[Source: NUSACC's U.S.-Arab Trade Outlook 2013]
The largest Arab country by area, Sudan is also the largest country in Africa. This troubled nation has been embroiled in ethnic civil conflict for 45 years, ever since the country gained independence in 1956. A Comprehensive Peace Agreement (CPA) signed in 2005 gave the South limited autonomy, paving the way for full-fledged elections in Southern Sudan in January 2011.
A very high percentage of Southern Sudanese cast their vote in favor of secession from the North, virtually ensuring that a new nation will be born in Africa in the near future. U.S. President Barack Obama characterized the process as an “inspiration to the world.” The peaceful polling process and the high turnout, he said, were a “tribute to the determination of the people and leaders of South Sudan to forge a better future.”
The U.S. Energy Information Administration estimates that 70 percent of Sudan’s revenues come from oil exports, and most of the country’s estimated six billion barrels of oil reserves are located in the South. The Sudanese Petroleum Ministry intends to raise production from the current 470,000 bpd to one million bpd by 2013.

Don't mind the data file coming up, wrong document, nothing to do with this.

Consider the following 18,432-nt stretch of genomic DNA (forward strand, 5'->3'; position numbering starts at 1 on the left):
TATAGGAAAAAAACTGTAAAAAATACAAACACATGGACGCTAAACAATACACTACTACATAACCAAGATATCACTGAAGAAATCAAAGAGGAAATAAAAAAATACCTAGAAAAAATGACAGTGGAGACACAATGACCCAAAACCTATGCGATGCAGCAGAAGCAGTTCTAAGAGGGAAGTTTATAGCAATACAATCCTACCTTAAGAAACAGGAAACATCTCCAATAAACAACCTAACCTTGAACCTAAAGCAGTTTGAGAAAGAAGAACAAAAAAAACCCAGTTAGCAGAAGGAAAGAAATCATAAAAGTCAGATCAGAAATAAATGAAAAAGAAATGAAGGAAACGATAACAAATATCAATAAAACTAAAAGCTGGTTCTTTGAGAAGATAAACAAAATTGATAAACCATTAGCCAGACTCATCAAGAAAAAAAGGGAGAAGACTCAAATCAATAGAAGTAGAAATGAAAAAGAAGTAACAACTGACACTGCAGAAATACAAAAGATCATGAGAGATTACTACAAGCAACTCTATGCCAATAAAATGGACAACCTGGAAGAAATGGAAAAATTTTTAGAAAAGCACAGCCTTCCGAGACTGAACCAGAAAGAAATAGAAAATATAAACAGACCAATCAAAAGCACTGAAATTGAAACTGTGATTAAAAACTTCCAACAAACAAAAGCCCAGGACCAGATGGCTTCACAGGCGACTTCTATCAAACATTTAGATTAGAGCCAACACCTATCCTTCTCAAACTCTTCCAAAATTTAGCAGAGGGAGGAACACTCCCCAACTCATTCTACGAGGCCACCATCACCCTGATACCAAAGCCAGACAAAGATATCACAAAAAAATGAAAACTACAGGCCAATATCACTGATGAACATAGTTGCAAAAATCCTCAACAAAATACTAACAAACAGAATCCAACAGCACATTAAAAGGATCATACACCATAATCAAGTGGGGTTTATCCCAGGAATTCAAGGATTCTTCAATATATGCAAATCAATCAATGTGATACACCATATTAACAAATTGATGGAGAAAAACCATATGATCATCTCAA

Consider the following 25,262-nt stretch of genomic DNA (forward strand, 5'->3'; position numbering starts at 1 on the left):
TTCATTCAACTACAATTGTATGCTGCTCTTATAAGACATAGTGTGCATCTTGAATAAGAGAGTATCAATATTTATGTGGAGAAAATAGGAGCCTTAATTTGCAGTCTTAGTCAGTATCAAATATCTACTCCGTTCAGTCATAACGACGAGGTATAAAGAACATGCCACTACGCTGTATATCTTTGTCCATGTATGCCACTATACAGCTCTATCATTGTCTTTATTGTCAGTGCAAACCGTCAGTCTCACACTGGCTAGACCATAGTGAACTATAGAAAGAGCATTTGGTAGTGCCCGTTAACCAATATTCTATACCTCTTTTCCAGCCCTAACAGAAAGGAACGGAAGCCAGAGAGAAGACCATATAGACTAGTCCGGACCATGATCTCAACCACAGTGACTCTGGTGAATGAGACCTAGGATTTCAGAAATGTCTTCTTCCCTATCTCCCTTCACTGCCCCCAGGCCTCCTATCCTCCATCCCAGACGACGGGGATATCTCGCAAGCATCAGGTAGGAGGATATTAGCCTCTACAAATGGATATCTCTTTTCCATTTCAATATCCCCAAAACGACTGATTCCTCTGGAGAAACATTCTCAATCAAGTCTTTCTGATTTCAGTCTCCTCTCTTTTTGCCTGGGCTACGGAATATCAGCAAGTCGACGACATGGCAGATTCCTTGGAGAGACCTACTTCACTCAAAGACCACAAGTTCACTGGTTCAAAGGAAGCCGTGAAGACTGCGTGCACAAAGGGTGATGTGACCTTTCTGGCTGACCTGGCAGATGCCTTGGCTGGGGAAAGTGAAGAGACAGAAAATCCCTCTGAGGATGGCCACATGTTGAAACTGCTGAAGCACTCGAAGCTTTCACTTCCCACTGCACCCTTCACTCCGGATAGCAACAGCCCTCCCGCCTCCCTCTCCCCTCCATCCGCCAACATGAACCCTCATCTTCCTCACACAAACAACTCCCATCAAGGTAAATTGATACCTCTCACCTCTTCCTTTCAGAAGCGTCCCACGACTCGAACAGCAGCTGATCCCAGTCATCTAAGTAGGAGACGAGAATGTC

In 2010, Sudan awarded $166.5 million in contracts in the southeast Melut basin to a joint venture with Chinese and Malaysian firms. Currently, 60 percent of Sudan’s oil exports are destined for China, followed by Japan, India and Indonesia.
While Kenyan and South African investment in Southern Sudan is increasing, U.S. economic and trade sanctions imposed in 1997 have kept most U.S. companies out of the equation. “Humanitarian only” exports have been allowed in response to the ongoing tragedy in the Darfur region.